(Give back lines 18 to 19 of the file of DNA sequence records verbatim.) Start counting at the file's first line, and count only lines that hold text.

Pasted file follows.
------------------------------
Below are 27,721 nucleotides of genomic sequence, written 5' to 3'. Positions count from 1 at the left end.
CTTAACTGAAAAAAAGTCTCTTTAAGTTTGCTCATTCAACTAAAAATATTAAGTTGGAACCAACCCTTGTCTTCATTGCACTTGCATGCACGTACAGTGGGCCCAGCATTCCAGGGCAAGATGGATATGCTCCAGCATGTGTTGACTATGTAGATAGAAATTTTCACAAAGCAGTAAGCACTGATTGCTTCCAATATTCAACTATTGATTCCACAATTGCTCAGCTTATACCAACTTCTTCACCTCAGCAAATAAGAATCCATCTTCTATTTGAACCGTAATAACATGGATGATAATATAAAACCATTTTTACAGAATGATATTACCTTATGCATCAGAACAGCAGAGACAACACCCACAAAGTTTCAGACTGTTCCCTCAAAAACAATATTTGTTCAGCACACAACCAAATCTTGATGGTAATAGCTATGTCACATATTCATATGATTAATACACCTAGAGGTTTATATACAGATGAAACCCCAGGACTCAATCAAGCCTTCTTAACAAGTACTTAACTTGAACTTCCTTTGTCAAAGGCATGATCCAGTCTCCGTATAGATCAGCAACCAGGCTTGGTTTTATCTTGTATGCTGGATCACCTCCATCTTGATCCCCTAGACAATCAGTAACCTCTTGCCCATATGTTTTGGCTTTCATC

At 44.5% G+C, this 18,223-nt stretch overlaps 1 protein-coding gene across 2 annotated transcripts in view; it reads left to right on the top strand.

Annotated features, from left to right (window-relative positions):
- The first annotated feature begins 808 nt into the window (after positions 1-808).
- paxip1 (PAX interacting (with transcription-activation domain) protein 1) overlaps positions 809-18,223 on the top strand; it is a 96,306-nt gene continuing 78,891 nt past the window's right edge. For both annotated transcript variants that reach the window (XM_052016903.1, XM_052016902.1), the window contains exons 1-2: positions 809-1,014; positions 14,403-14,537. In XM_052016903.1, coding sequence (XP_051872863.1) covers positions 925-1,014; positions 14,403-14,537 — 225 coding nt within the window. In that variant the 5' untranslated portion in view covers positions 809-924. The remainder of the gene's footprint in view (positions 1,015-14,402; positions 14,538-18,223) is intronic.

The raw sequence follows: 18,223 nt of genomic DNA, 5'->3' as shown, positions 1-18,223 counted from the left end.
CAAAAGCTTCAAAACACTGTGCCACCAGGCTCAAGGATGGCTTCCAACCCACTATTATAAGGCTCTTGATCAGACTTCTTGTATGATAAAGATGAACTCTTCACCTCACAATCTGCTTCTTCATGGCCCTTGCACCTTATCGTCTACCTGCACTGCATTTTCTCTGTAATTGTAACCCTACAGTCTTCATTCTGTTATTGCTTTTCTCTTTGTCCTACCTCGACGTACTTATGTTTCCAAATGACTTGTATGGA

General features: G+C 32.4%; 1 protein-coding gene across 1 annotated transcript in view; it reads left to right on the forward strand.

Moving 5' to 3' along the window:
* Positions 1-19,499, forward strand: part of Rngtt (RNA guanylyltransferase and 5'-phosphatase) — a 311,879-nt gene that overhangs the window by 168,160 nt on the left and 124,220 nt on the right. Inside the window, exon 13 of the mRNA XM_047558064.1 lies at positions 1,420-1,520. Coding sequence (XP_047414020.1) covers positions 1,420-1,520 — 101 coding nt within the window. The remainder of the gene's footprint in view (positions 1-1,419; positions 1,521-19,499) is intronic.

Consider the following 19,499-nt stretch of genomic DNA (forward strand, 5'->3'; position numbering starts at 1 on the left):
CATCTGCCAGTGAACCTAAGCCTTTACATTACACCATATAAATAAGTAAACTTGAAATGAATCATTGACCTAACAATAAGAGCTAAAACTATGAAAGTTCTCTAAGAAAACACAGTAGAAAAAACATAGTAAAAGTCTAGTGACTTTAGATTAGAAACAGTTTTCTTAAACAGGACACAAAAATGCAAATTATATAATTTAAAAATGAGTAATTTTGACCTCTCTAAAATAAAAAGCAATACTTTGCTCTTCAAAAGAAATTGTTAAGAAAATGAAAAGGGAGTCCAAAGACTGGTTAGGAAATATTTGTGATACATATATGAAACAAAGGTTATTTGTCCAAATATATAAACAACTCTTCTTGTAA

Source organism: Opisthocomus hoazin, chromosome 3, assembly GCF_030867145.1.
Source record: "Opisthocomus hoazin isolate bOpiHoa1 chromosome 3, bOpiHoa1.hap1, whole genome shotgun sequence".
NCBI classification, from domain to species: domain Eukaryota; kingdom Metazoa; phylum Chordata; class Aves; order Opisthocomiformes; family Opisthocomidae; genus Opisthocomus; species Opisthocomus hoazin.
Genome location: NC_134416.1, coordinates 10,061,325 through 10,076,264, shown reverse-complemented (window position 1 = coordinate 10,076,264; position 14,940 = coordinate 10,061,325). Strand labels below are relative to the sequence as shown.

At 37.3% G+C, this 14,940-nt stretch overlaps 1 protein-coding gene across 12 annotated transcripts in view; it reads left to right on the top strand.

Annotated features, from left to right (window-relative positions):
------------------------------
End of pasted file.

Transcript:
At 37.3% G+C, this 14,940-nt stretch overlaps 1 protein-coding gene across 12 annotated transcripts in view; it reads left to right on the top strand.

Annotated features, from left to right (window-relative positions):